New Study Findings: Ketamine Therapy Can Reduce Depression and Suicidal Thoughts and Also Work for Other Medical Conditions

Ketamine is an N-methyl-d-Aspartate receptor agonist with well-established safety and efficacy as an analgesic and anesthetic. Since it was developed in 1964, largely as a replacement for phencyclidine, it has been used primarily in veterinary and pediatric anesthesia, but in recent years it has also been used in psychiatry after reports of its rapid-acting antidepressant effects.  

In the past 2 decades, ketamine has been used for the treatment of a broad range of mental health conditions beyond depression. 

Study Findings

A systematic review published in the British Journal of Psychiatry Open evaluated multiple human studies, investigating the therapeutic effects of ketamine in the treatment of mental health disorders. 

The study uncovers the unique potential for ketamine as a treatment for other mental health issues than solely depression, including suicidal thoughts. The data included suggest that ketamine is an effective treatment for depression and bipolar disorder and that it can reduce suicidal thoughts to a significant degree in some people, independent of its antidepressant effects. 

The researchers also found that ketamine can lead to short-term reductions in cravings and withdrawal symptoms in individuals with substance use disorders.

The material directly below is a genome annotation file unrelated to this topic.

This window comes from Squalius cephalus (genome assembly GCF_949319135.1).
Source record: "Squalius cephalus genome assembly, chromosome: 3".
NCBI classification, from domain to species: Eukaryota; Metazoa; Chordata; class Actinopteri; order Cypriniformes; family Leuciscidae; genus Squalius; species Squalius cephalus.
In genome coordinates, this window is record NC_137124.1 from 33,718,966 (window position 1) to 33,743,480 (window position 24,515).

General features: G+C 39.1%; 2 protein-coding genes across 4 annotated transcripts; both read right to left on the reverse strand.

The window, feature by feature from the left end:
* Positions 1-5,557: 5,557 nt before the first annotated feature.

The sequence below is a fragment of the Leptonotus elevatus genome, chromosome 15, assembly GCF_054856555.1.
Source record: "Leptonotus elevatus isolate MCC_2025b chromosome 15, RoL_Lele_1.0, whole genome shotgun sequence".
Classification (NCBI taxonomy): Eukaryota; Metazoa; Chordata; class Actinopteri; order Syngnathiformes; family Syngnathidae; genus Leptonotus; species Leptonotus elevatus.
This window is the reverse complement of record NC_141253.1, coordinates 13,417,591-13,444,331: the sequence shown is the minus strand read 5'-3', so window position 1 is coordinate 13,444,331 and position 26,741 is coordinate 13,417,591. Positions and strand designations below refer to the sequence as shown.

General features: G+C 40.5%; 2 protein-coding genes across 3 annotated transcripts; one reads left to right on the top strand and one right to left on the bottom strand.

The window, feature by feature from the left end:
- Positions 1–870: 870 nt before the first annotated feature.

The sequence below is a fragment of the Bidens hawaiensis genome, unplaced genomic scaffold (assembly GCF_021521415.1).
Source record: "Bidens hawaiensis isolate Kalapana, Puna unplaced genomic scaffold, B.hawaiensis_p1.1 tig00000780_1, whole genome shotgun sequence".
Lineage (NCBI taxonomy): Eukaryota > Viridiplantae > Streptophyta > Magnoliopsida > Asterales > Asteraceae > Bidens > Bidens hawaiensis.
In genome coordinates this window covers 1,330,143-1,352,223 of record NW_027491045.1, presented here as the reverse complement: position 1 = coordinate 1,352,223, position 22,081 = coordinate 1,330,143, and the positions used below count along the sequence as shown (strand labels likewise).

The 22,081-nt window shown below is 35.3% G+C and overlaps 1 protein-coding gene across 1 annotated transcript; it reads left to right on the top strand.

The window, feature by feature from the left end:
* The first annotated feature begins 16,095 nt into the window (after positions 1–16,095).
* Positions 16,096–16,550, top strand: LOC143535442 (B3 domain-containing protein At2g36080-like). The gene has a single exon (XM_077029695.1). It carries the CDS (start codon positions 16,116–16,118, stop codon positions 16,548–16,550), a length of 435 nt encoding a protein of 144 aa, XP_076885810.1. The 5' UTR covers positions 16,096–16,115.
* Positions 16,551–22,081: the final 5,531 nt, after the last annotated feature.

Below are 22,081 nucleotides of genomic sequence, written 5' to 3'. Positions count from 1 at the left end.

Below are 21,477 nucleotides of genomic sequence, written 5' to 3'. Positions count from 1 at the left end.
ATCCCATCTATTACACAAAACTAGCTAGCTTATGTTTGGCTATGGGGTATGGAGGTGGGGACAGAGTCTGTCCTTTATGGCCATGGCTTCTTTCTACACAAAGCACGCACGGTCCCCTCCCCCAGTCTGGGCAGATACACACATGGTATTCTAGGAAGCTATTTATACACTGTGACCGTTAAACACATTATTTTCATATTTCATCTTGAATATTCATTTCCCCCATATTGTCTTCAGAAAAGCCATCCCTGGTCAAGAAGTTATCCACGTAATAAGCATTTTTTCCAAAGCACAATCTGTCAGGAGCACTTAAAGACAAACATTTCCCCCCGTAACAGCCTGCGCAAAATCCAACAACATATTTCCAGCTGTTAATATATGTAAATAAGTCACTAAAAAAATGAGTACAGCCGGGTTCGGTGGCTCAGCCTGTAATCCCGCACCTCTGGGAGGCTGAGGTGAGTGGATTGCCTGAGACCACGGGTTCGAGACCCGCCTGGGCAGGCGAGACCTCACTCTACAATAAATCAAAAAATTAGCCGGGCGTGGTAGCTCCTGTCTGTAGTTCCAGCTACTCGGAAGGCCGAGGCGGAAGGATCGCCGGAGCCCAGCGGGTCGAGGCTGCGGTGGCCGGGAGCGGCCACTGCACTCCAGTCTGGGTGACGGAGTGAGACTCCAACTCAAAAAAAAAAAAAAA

They found that symptoms associated with depression and bipolar disorder can be reduced with ketamine as quickly as one to four hours after a single dose and that the reductions lasted up to 2 weeks. Also, a drop in suicidality was seen four hours after the treatment and lasted up to a week. 

Only a small number of trials provided evidence to support the beneficial effects of ketamine for post-traumatic stress disorder and obsessive-compulsive disorder. 

The researchers believe that the results are important because when people come to emergency rooms following suicide attempts the healthcare workers don’t know what their diagnosis is, so a drug that works across different mental health problems could be really useful. 


Walsh, Z., Mollaahmetoglu, O., Rootman, J., Golsof, S., Keeler, J., Marsh, B., . . . Morgan, C. (2022). Ketamine for the treatment of mental health and substance use disorders: Comprehensive systematic review. BJPsych Open, 8(1), E19. doi:10.1192/bjo.2021.1061

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